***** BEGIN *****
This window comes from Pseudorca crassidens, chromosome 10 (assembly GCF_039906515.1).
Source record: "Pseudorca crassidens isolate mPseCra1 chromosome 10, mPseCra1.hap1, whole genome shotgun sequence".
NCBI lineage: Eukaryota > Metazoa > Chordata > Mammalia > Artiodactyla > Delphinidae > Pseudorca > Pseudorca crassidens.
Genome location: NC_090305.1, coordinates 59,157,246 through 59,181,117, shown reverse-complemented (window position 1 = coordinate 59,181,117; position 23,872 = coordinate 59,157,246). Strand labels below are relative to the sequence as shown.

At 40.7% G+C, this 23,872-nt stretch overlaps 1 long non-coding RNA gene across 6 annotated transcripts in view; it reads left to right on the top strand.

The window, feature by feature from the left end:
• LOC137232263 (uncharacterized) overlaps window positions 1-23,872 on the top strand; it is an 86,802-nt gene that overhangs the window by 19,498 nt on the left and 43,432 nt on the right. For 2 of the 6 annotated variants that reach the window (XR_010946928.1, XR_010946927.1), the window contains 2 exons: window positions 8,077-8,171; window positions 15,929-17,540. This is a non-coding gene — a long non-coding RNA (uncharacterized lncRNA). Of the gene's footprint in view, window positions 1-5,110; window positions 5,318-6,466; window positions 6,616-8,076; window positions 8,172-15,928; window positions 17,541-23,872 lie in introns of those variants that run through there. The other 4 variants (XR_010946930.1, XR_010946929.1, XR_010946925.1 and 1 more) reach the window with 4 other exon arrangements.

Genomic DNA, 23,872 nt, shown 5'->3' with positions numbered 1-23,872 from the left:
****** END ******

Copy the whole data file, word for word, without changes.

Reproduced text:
This window comes from Pseudorca crassidens, chromosome 10 (assembly GCF_039906515.1).
Source record: "Pseudorca crassidens isolate mPseCra1 chromosome 10, mPseCra1.hap1, whole genome shotgun sequence".
NCBI lineage: Eukaryota > Metazoa > Chordata > Mammalia > Artiodactyla > Delphinidae > Pseudorca > Pseudorca crassidens.
Genome location: NC_090305.1, coordinates 59,157,246 through 59,181,117, shown reverse-complemented (window position 1 = coordinate 59,181,117; position 23,872 = coordinate 59,157,246). Strand labels below are relative to the sequence as shown.

At 40.7% G+C, this 23,872-nt stretch overlaps 1 long non-coding RNA gene across 6 annotated transcripts in view; it reads left to right on the top strand.

The window, feature by feature from the left end:
• LOC137232263 (uncharacterized) overlaps window positions 1-23,872 on the top strand; it is an 86,802-nt gene that overhangs the window by 19,498 nt on the left and 43,432 nt on the right. For 2 of the 6 annotated variants that reach the window (XR_010946928.1, XR_010946927.1), the window contains 2 exons: window positions 8,077-8,171; window positions 15,929-17,540. This is a non-coding gene — a long non-coding RNA (uncharacterized lncRNA). Of the gene's footprint in view, window positions 1-5,110; window positions 5,318-6,466; window positions 6,616-8,076; window positions 8,172-15,928; window positions 17,541-23,872 lie in introns of those variants that run through there. The other 4 variants (XR_010946930.1, XR_010946929.1, XR_010946925.1 and 1 more) reach the window with 4 other exon arrangements.

Genomic DNA, 23,872 nt, shown 5'->3' with positions numbered 1-23,872 from the left: